CA Drought

That’s a wrap! Water Year 2016 has come to a close and California was officially listed in the record books as ‘Dry’ statewide. In fact, sixty percent of the state currently remains in severe or extreme drought. While mandatory water restrictions today vary across California, and the forecast for Water Year 2017 is uncertain, Californians continue to demonstrate that we in the Golden State have made water conservation a way of life.

“It’s clear the drought is not over for California and SCWC remains committed to promoting the importance of conservation, building up local water supply resources and securing supplies from the State Water Project. After five years, Southern Californians have embraced conservation as a way of life, but that’s not to say we can ease our collective foot off the pedal. The best results will come from everyone playing a role,” said SCWC Executive Director Charley Wilson.

 

ICMYI: CA DWR Reports 2016 Water Year Results — “Water Year 2016 Ends, California Suffered ‘Snow Drought’”

SACRAMENTO -- California’s 2016 Water Year draws to a close tomorrow, ending a fifth consecutive year marked by meager precipitation that fell more often as rain than snow.

…Water Year 2016 is officially listed in the record books as ‘Dry’ statewide, even though parts of Northern California experienced average to slightly above average precipitation.

The forecast for Water Year 2017 is uncertain. The National Oceanic and Atmospheric Administration’s Climate Prediction Center currently sees slightly better than even odds that weak La Niña conditions will develop this fall and winter… There are no guarantees for substantial La Niña rainfall.

Sixty percent of the state currently remains in severe or extreme drought. While mandatory water restrictions today vary across California, making water conservation a California way of life remains a statewide goal and a top priority in Governor Edmund G. Brown Jr.’s State Water Action Plan. Furthermore, responding to climate change is vital to minimizing conditions that likely lead to more frequent, prolonged and severe droughts.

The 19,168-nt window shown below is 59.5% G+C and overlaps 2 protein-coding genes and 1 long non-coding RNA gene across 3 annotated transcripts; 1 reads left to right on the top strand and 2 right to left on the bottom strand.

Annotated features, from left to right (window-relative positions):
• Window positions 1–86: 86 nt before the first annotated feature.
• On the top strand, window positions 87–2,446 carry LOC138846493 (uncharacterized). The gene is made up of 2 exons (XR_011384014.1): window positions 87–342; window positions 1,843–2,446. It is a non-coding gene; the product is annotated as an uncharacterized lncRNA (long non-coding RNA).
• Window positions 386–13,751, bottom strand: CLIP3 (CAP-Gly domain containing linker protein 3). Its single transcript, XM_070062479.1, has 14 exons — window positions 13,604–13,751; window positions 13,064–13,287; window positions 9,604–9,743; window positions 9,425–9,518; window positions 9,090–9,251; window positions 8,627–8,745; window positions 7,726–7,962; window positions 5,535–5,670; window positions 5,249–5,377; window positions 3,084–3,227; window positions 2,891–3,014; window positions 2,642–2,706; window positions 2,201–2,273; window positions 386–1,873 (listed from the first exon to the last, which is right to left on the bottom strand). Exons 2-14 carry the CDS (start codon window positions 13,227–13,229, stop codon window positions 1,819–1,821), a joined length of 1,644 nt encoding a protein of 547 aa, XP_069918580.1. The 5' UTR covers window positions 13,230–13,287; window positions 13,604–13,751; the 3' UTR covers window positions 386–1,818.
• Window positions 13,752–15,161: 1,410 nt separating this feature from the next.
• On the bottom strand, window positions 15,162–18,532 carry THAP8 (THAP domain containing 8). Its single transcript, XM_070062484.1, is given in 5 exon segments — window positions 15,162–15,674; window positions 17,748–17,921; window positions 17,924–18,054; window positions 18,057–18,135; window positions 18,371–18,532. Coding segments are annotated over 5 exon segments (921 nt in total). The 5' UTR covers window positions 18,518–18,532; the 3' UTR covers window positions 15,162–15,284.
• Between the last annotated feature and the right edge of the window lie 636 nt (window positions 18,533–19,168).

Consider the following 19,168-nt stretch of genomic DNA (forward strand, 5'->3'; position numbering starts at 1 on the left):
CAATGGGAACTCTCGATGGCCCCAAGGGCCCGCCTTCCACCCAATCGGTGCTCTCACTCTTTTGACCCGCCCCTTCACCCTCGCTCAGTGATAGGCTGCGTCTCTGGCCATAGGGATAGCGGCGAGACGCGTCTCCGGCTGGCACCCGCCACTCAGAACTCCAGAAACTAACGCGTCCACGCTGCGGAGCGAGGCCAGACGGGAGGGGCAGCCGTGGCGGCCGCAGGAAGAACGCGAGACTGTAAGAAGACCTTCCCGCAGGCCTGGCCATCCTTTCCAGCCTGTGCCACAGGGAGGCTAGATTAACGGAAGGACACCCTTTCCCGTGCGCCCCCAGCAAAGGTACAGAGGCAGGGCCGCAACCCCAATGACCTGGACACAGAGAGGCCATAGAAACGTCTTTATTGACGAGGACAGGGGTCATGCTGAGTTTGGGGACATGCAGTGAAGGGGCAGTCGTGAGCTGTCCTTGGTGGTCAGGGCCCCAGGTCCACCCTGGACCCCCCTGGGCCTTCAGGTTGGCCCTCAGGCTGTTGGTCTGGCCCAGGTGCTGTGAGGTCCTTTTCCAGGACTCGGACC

Read the full press release from the Department of Water Resources here.


Other Recent News


Rich Atwater, SCWC’s Policy Strategist and Past Executive Director, named a Water Deeply "Ten Experts to Watch on Urban Water Policy and Infrastructure"

Richard Atwater
…"Richard Atwater is the executive director of the Southern California Water Committee, a nonprofit working to develop consensus recommendations and public education on regional water issues. Atwater has had a long career in water management, including more than a decade as the general manager of the Inland Empire Utilities Agency. At Inland Empire, Atwater became known for innovative water recycling, renewable energy and biosolids composting projects. In 1994, Atwater received the Department of the Interior’s Conservation Service Award, the highest citizen award for natural resources management."

To read the full article via Water Deeply, click here.

 

Announcement: NWRI Seeks New Executive Director

The National Water Research Institute (NWRI), a 501c3 nonprofit, is seeking a dynamic, forward-thinking leader to serve as its new Executive Director.

The role of the Executive Director is to plan and implement NWRI’s activities and growth in promoting innovation and practical solutions to water supply and resource challenges. Some activities will include collaborating with agencies and others to support research, workshops/conferences, and publications on leading-edge topics in in water, wastewater, water reuse, and water resources.